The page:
Lt Col (Retd) S F Sibley: Museum Curator Capt (Retd) R Hennessy-Walsh:

PrOICCt Officer Major (Reid) D C Waterhouse

Miss K Allen: Chief Clerk Mrs A Curtis: Admin Assist

W02 (Retd) K C Hughes: Assist Curator

Appeal Chairman

Mr K WhilWOfthi Admin Officer

3 M Corbett

an e\cellent training team

LCpl W P Brown

Mrs N Newell: Admin Assist

Appeal Secretary Mrs D Hennessy-Walsh: Museum

‘ A loving husband to Suzie and a devoted . father to Lauren he was a most remarkable friend who would always make time for his

Ever since the first day I met Matty when we were both instructors in ATR Pirbright “ from the outset I found him to be an inspiring and deeply dedicated soldier. He not only lived the Army but in every way he was the Army. Despite being in a difficult place to work like an Army Trainin Re iment, Matty still oozed a deep confidegnce ign himself and his abilities never failed him This

Nominal Rolls



He was to me the face ofthe Army, and someone not only the young recruits looked up to but someone people of all levels in the regiment looked up to. Not one person, I ever came across, had anything but good things to say about him regardless of whether it was on a professional level or a personal one. Matty would make a point ofgoing that extra mile to help me when ever I was struggling, many times he would offer me advice and help well above the 25 years old that he was. I owe a lot of what I am today to that man. Matty was always one to think of other people, never a selfish bloke. One morning on exercise I woke up to find a nice cup of tea waiting for me, poured in my combat assault boot. I will always remember that laugh as he ran away from me.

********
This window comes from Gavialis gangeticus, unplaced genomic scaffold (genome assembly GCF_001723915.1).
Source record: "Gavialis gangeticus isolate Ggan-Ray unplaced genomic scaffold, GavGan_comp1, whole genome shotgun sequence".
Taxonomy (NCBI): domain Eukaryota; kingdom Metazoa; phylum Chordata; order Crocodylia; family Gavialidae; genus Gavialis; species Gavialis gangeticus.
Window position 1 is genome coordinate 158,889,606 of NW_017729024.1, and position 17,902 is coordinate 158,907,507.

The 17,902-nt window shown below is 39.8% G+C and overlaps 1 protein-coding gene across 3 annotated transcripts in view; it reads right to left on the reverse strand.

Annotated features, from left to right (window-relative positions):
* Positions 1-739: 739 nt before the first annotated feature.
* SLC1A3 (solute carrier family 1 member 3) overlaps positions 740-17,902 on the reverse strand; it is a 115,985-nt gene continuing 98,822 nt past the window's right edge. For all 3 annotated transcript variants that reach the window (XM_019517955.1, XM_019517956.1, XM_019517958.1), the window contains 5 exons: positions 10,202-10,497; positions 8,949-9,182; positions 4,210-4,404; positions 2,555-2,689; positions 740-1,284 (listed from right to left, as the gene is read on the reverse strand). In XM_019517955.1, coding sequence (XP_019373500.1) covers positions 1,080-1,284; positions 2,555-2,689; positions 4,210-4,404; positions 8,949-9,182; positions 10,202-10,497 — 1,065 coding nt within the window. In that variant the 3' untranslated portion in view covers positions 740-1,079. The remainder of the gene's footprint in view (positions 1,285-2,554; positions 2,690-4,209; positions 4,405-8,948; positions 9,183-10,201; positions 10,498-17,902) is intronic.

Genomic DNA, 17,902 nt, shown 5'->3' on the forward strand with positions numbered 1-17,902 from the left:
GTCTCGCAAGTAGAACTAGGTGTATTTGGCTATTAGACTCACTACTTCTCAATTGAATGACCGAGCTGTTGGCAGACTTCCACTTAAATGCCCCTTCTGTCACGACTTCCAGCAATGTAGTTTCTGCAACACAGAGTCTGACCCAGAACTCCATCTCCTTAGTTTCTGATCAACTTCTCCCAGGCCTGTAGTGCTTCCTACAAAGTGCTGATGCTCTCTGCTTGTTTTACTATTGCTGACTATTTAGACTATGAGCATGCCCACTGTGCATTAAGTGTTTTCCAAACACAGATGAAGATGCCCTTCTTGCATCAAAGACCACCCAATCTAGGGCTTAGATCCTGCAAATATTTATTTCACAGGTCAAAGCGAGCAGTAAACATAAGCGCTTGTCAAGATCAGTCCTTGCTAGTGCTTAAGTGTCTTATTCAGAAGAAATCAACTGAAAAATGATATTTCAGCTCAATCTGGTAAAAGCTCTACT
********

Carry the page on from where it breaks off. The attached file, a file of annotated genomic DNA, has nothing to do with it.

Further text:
The Household Cavalry Regiment HQ SQUADRON RHQ Lt Col CBB Clee Mai SSM Miller

W02 Gibbons SF SCpl Carrington PW

COMMAND TROOP Capt WSG Kenyon SCpl Garner AC LCoH Adams PD LCoH Daley DP LCoH Parker S LCoH Salmon P

sberrington@armybenevo/eni‘fund, com

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CoH Mathtews SR OFFICERS’ MESS SCpl Smith IM

LCpl Harris SA LCpl Wood DM Tpr Blackburn JL Tpr Dixon JC

LCpl Holmes DA LCoH Stay MJ Tpr Clark PW Tpr Ellis ML Tpr Shaw MA

W05‘ 8: NCOs’ MESS SHQ Mai RP Manning

LCoH Mount WH Tpr Stones RJ

W02 Kellet AP

Pte Fletcher RG

LCpl Smith B Tpr Brewis PJ


Tpr Caplin TWC Tpr Cawley AJ

Capt AL Johnston

Tor Halligan ML

W01 Saward NP

Tpr Hayward PR Tpr Howland JC Tpr Ridge DG

W02 Speakman IM

Tpr Scott CWJ

Sgt Bland ST Sgt Bradley JA Sgt Anderson IC Sgt Isaac TA Sgt Morelli C LSgt Doyle MH

Tpr Smith WG

Capt SR Miller Capt NC Turnbull W02 Taylor LA W02 Comerford JG Sgt Mathieson K Sgt Painter BJ Sgt Stephens CJ Sgt Walker A

TAH Giffard Musgrave RA McGuire P Dear AM Fermor DA

SCpl Foster]

LCpl Quickfall MD

Tpr Szkudlapski S

Capt SCpl SCpl SCpl SCpl

CoH Walker NK LCpl Beaumont AM LCpl Blockley 0G

LCpl Mitchinson DJ